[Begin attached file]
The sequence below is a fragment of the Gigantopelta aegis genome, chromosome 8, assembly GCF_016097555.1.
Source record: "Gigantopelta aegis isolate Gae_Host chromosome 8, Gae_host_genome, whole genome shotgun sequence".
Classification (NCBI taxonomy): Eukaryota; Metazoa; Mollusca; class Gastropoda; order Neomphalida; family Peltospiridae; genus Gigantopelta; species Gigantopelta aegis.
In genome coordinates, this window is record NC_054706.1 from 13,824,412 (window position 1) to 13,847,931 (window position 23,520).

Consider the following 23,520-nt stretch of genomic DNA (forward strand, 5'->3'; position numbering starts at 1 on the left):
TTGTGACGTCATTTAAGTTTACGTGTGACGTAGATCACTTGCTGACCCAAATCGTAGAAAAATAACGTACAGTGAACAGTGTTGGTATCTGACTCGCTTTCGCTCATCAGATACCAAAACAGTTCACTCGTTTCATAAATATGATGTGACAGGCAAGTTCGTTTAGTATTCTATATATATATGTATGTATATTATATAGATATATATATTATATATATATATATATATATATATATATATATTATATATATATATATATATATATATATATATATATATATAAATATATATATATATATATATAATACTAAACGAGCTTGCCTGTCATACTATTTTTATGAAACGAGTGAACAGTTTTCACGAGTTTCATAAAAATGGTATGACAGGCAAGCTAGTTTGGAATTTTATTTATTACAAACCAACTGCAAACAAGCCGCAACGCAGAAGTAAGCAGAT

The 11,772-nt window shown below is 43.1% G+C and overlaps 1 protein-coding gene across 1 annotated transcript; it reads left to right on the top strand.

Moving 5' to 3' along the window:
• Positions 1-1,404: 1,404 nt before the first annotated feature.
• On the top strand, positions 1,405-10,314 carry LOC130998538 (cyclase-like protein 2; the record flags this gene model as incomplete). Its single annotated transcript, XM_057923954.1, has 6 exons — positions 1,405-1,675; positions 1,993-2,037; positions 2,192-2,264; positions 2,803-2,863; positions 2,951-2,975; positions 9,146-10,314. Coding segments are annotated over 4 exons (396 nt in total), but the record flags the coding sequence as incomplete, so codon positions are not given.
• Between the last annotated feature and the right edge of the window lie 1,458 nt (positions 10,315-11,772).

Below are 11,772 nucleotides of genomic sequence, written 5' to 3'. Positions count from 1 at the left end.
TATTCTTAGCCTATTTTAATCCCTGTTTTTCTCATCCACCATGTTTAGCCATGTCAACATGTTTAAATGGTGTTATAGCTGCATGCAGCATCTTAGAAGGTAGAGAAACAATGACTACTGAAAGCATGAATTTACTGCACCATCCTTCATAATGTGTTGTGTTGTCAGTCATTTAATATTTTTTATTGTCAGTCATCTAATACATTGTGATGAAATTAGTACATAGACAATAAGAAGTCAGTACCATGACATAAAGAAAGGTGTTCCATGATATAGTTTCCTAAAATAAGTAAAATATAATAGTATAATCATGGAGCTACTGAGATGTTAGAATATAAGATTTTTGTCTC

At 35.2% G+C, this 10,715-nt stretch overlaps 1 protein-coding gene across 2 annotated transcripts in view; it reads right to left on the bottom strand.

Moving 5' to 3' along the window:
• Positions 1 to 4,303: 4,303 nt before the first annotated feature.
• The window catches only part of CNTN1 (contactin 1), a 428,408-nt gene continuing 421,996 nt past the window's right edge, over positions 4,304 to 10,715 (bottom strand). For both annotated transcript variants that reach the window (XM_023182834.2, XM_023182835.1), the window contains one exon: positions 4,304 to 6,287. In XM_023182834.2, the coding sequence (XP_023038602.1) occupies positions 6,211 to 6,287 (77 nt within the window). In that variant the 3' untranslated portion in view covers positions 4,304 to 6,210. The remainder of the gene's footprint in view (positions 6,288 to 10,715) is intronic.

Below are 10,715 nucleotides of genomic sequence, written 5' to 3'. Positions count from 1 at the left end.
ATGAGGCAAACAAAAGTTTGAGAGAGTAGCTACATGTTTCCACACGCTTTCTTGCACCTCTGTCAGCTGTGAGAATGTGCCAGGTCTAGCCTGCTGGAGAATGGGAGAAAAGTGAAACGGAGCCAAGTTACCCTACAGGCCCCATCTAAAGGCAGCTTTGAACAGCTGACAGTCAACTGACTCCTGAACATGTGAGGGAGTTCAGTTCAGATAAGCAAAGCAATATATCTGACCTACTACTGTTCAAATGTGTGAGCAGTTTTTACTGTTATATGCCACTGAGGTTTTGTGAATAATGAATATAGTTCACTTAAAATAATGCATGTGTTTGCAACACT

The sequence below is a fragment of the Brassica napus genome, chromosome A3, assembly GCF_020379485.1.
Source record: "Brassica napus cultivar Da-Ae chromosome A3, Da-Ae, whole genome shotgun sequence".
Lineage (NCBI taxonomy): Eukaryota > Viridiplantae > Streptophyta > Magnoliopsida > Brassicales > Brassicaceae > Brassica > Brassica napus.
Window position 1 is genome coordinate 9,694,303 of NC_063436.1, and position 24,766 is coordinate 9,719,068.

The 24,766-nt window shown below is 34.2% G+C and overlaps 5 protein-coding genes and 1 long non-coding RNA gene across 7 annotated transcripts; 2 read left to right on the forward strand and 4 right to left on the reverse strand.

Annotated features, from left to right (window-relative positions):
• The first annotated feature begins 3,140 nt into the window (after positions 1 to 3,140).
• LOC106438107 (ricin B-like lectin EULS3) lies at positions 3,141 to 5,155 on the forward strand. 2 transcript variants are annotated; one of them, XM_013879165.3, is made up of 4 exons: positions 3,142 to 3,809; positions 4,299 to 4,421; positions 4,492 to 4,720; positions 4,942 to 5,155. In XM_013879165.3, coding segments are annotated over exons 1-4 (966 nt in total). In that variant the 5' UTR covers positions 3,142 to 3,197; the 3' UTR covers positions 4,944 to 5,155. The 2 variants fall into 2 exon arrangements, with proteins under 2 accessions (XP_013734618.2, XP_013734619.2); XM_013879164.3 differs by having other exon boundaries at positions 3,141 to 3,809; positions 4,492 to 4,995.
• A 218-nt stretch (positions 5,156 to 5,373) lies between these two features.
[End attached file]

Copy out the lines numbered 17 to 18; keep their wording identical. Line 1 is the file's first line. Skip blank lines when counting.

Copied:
• The window catches only part of CNTN1 (contactin 1), a 428,408-nt gene continuing 421,996 nt past the window's right edge, over positions 4,304 to 10,715 (bottom strand). For both annotated transcript variants that reach the window (XM_023182834.2, XM_023182835.1), the window contains one exon: positions 4,304 to 6,287. In XM_023182834.2, the coding sequence (XP_023038602.1) occupies positions 6,211 to 6,287 (77 nt within the window). In that variant the 3' untranslated portion in view covers positions 4,304 to 6,210. The remainder of the gene's footprint in view (positions 6,288 to 10,715) is intronic.

Below are 10,715 nucleotides of genomic sequence, written 5' to 3'. Positions count from 1 at the left end.